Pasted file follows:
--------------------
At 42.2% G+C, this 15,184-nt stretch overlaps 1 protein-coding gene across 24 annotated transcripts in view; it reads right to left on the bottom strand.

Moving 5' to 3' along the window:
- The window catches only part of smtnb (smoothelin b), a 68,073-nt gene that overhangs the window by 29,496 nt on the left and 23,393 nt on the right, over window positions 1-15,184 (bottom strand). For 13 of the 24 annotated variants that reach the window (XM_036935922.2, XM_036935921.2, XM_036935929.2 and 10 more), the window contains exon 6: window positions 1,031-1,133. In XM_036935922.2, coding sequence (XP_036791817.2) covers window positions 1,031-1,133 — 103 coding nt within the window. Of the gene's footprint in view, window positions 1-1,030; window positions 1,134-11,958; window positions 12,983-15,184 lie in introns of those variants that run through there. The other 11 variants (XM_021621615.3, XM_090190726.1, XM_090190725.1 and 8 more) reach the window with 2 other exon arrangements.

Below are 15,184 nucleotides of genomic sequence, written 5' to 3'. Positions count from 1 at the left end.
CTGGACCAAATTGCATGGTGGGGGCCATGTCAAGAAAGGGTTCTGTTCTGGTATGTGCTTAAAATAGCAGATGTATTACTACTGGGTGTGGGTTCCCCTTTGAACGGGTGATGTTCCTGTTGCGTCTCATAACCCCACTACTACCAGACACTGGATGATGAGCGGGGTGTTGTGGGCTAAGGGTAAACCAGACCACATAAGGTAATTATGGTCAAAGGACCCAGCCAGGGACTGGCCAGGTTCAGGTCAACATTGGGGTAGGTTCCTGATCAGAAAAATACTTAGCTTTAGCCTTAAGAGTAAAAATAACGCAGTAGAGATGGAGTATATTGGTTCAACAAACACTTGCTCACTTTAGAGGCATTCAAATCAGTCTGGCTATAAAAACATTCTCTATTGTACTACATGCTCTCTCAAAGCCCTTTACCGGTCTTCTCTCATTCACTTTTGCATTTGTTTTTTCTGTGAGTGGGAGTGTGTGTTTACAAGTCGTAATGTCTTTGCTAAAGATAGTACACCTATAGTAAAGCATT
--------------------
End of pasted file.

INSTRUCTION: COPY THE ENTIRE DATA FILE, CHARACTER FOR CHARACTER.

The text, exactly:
At 42.2% G+C, this 15,184-nt stretch overlaps 1 protein-coding gene across 24 annotated transcripts in view; it reads right to left on the bottom strand.

Moving 5' to 3' along the window:
- The window catches only part of smtnb (smoothelin b), a 68,073-nt gene that overhangs the window by 29,496 nt on the left and 23,393 nt on the right, over window positions 1-15,184 (bottom strand). For 13 of the 24 annotated variants that reach the window (XM_036935922.2, XM_036935921.2, XM_036935929.2 and 10 more), the window contains exon 6: window positions 1,031-1,133. In XM_036935922.2, coding sequence (XP_036791817.2) covers window positions 1,031-1,133 — 103 coding nt within the window. Of the gene's footprint in view, window positions 1-1,030; window positions 1,134-11,958; window positions 12,983-15,184 lie in introns of those variants that run through there. The other 11 variants (XM_021621615.3, XM_090190726.1, XM_090190725.1 and 8 more) reach the window with 2 other exon arrangements.

Below are 15,184 nucleotides of genomic sequence, written 5' to 3'. Positions count from 1 at the left end.
CTGGACCAAATTGCATGGTGGGGGCCATGTCAAGAAAGGGTTCTGTTCTGGTATGTGCTTAAAATAGCAGATGTATTACTACTGGGTGTGGGTTCCCCTTTGAACGGGTGATGTTCCTGTTGCGTCTCATAACCCCACTACTACCAGACACTGGATGATGAGCGGGGTGTTGTGGGCTAAGGGTAAACCAGACCACATAAGGTAATTATGGTCAAAGGACCCAGCCAGGGACTGGCCAGGTTCAGGTCAACATTGGGGTAGGTTCCTGATCAGAAAAATACTTAGCTTTAGCCTTAAGAGTAAAAATAACGCAGTAGAGATGGAGTATATTGGTTCAACAAACACTTGCTCACTTTAGAGGCATTCAAATCAGTCTGGCTATAAAAACATTCTCTATTGTACTACATGCTCTCTCAAAGCCCTTTACCGGTCTTCTCTCATTCACTTTTGCATTTGTTTTTTCTGTGAGTGGGAGTGTGTGTTTACAAGTCGTAATGTCTTTGCTAAAGATAGTACACCTATAGTAAAGCATT